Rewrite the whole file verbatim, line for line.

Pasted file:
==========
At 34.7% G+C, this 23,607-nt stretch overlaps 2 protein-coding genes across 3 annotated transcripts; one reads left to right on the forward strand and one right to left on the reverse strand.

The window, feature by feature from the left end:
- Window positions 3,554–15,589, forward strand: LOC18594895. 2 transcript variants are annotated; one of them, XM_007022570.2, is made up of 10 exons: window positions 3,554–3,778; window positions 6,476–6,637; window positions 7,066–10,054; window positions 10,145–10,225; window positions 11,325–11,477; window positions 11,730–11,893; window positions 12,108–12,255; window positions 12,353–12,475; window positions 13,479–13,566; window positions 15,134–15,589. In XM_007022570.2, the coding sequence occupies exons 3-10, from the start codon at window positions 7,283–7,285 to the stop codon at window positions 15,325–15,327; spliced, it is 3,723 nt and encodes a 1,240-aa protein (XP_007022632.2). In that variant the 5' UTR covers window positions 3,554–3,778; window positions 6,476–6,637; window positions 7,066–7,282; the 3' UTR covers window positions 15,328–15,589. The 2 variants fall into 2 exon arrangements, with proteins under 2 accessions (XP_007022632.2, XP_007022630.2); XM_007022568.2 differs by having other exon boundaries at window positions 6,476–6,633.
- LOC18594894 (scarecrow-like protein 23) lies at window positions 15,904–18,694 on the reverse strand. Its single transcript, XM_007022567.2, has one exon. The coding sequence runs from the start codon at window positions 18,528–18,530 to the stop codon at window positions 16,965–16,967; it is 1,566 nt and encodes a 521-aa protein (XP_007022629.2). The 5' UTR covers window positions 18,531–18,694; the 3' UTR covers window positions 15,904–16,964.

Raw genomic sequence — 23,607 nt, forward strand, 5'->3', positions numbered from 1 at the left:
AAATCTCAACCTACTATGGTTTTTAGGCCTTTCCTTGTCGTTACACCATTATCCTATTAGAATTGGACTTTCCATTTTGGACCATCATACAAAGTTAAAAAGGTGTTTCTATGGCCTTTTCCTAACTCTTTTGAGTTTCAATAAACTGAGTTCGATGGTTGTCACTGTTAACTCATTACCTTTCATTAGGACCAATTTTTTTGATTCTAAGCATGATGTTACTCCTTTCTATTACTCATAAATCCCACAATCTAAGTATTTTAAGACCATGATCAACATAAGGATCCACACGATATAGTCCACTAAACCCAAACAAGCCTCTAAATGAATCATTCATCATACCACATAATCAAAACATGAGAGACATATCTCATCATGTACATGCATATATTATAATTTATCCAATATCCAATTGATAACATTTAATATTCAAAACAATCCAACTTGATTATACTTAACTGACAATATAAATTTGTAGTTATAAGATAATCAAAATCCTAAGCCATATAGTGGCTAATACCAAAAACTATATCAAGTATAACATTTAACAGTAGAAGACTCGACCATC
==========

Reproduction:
At 34.7% G+C, this 23,607-nt stretch overlaps 2 protein-coding genes across 3 annotated transcripts; one reads left to right on the forward strand and one right to left on the reverse strand.

The window, feature by feature from the left end:
- Window positions 3,554–15,589, forward strand: LOC18594895. 2 transcript variants are annotated; one of them, XM_007022570.2, is made up of 10 exons: window positions 3,554–3,778; window positions 6,476–6,637; window positions 7,066–10,054; window positions 10,145–10,225; window positions 11,325–11,477; window positions 11,730–11,893; window positions 12,108–12,255; window positions 12,353–12,475; window positions 13,479–13,566; window positions 15,134–15,589. In XM_007022570.2, the coding sequence occupies exons 3-10, from the start codon at window positions 7,283–7,285 to the stop codon at window positions 15,325–15,327; spliced, it is 3,723 nt and encodes a 1,240-aa protein (XP_007022632.2). In that variant the 5' UTR covers window positions 3,554–3,778; window positions 6,476–6,637; window positions 7,066–7,282; the 3' UTR covers window positions 15,328–15,589. The 2 variants fall into 2 exon arrangements, with proteins under 2 accessions (XP_007022632.2, XP_007022630.2); XM_007022568.2 differs by having other exon boundaries at window positions 6,476–6,633.
- LOC18594894 (scarecrow-like protein 23) lies at window positions 15,904–18,694 on the reverse strand. Its single transcript, XM_007022567.2, has one exon. The coding sequence runs from the start codon at window positions 18,528–18,530 to the stop codon at window positions 16,965–16,967; it is 1,566 nt and encodes a 521-aa protein (XP_007022629.2). The 5' UTR covers window positions 18,531–18,694; the 3' UTR covers window positions 15,904–16,964.

Raw genomic sequence — 23,607 nt, forward strand, 5'->3', positions numbered from 1 at the left:
AAATCTCAACCTACTATGGTTTTTAGGCCTTTCCTTGTCGTTACACCATTATCCTATTAGAATTGGACTTTCCATTTTGGACCATCATACAAAGTTAAAAAGGTGTTTCTATGGCCTTTTCCTAACTCTTTTGAGTTTCAATAAACTGAGTTCGATGGTTGTCACTGTTAACTCATTACCTTTCATTAGGACCAATTTTTTTGATTCTAAGCATGATGTTACTCCTTTCTATTACTCATAAATCCCACAATCTAAGTATTTTAAGACCATGATCAACATAAGGATCCACACGATATAGTCCACTAAACCCAAACAAGCCTCTAAATGAATCATTCATCATACCACATAATCAAAACATGAGAGACATATCTCATCATGTACATGCATATATTATAATTTATCCAATATCCAATTGATAACATTTAATATTCAAAACAATCCAACTTGATTATACTTAACTGACAATATAAATTTGTAGTTATAAGATAATCAAAATCCTAAGCCATATAGTGGCTAATACCAAAAACTATATCAAGTATAACATTTAACAGTAGAAGACTCGACCATC